In the wake of the new code of conduct for direct-to-consumer advertising issued by the Pharmaceutical Research and Manufacturers of America, Pfizer this morning formally announced its own internal changes to DTC advertising that include more risk information in ads and a reinforcement of the doctor-patient relationship.
The philosophical and strategic shift for the world's largest pharmaceutical company comes as the first wave of an expected sea change in the industry, which has been under ongoing fire from Congress to change the way it presents its marketing and advertising.
PhRMA, the umbrella trade group for drug makers, presented its voluntary DTC code of conduct last week. Among the 15 points were calls for elimination of the 15-second reminder ads that do not have to present risk information; better presentation of risks vs. benefits; and Food and Drug Administration pre-approval of all ads.
Pfizer said its changes will be consistent with the PhRMA guidelines and will cover three major areas: to help encourage patient/physician dialogue that can lead to early diagnosis and appropriate treatment; to help consumers better understand the risks and benefits of prescription medicines; and to motivate people to overcome potential barriers to better health.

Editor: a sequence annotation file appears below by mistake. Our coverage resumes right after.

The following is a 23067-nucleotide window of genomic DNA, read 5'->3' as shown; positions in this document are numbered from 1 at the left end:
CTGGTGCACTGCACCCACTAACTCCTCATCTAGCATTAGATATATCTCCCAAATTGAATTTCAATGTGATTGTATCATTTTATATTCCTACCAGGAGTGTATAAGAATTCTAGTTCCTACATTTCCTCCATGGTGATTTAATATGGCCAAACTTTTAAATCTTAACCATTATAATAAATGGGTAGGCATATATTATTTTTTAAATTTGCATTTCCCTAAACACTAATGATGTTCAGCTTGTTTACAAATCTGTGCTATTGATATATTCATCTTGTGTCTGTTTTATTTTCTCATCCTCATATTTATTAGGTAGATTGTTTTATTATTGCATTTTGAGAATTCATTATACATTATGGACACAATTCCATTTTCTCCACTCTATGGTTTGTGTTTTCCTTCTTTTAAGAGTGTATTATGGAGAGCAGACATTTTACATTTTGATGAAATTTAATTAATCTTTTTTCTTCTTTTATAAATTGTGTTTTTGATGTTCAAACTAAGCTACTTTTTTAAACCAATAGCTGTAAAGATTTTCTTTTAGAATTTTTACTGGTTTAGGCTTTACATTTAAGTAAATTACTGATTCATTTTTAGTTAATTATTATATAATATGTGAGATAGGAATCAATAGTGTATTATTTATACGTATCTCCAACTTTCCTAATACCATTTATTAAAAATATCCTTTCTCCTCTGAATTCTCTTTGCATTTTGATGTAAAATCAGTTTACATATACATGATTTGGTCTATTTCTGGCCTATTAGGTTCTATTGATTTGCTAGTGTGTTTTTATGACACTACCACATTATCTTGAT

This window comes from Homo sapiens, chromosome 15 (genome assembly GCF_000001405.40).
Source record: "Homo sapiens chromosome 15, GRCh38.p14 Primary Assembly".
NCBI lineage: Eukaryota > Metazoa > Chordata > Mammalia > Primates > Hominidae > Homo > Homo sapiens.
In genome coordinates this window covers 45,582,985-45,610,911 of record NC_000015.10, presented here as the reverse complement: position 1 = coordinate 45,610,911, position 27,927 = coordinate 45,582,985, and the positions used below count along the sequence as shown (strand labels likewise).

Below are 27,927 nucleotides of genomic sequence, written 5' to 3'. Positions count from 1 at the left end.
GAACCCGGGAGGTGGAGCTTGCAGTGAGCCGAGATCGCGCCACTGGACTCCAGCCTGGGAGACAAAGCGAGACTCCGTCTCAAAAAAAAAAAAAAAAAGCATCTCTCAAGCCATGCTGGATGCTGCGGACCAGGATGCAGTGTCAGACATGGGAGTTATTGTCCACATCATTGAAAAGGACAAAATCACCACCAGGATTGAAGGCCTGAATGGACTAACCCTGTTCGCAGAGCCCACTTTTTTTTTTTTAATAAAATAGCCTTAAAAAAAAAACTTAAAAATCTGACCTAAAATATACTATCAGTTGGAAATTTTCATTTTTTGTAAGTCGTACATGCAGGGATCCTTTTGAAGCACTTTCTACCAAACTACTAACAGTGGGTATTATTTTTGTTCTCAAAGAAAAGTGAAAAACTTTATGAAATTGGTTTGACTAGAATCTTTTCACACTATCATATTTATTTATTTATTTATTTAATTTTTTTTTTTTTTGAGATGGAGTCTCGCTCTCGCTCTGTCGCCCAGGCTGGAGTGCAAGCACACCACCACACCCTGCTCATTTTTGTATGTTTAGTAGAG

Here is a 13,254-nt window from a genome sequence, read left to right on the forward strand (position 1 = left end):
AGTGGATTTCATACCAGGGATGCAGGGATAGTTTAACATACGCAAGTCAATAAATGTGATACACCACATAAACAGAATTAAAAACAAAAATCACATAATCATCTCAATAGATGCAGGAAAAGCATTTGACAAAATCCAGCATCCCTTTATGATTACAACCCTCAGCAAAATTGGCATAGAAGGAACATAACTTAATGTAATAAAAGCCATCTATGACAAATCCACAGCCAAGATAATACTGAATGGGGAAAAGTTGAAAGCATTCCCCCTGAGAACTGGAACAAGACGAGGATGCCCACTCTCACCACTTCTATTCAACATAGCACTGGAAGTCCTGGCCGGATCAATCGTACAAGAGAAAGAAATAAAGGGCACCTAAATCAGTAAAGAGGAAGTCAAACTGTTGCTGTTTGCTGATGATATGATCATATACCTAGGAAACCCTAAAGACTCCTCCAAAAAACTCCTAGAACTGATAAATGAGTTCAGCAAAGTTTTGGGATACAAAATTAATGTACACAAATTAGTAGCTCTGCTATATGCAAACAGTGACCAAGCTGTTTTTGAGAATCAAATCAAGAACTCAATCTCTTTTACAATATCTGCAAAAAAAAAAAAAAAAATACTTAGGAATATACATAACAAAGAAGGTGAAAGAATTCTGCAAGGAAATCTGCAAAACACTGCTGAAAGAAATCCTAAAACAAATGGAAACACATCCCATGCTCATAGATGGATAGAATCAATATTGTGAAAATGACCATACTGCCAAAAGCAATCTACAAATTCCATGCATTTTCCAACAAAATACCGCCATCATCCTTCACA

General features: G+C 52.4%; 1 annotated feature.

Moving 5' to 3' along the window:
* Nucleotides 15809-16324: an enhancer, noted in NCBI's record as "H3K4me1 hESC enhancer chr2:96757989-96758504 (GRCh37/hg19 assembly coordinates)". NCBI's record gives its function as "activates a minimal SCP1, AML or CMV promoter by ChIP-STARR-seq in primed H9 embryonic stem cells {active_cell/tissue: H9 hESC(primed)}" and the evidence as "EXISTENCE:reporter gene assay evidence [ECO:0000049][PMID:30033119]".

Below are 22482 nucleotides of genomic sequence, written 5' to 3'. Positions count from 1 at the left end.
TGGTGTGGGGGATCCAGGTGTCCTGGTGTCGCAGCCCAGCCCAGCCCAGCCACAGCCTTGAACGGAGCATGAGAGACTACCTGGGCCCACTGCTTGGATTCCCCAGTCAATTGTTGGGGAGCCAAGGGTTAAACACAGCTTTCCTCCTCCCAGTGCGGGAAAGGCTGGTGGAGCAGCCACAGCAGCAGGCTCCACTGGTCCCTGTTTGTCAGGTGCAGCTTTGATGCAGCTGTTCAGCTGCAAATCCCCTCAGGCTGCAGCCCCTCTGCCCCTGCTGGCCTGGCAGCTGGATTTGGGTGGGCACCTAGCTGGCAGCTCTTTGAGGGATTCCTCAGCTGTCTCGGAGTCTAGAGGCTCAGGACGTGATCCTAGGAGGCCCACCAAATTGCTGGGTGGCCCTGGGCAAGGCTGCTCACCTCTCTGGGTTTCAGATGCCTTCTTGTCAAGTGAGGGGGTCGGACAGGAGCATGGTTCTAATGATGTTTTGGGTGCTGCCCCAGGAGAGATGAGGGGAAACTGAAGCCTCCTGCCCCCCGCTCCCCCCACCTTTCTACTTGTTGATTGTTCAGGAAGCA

All changes will be in place before the end of 2005, the company said.
"Our advertising is meant to do two things. We want people to be aware of serious medical conditions and our medicines that treat those conditions, and we want to motivate them to talk to their doctors,” said Pfizer U.S. Pharmaceuticals President J. Patrick Kelly. “We believe it’s our responsibility to communicate this information effectively so patients can work with their health-care providers to make informed decisions about their health and get appropriately diagnosed and treated.”
The company, which spends $1 billion in measured media on its brands, according to TNS Media Intelligence, also said that starting in 2006 it would match what it spends on a branded advertising campaign to create more disease awareness with advertisements that do not mention a product, such as the recent “Why Live With Depression?” campaign that featured actress Lorraine Bracco; address important public health issues such as health literacy, compliance or improving the patient/physician relationship through additional nonproduct advertising; and continue its dedicated advertising campaign and efforts to promote “Pfizer Helpful Answers.”
“DTC advertising is demonstrably helpful to patients, but it should be refined to be even more helpful,” said Karen Katen, Pfizer's vice chairman and president of Pfizer Human Health. “DTC ads have encouraged millions of patients to get earlier medical attention and to talk with their health-care providers. ... Today, we’re announcing changes to our DTC advertising to strengthen its educational benefits -- and to motivate patients to take earlier action and work with their health-care providers to take more-informed control over their health.”
Rich Thomaselli, AdAge.com. August 11, 2005
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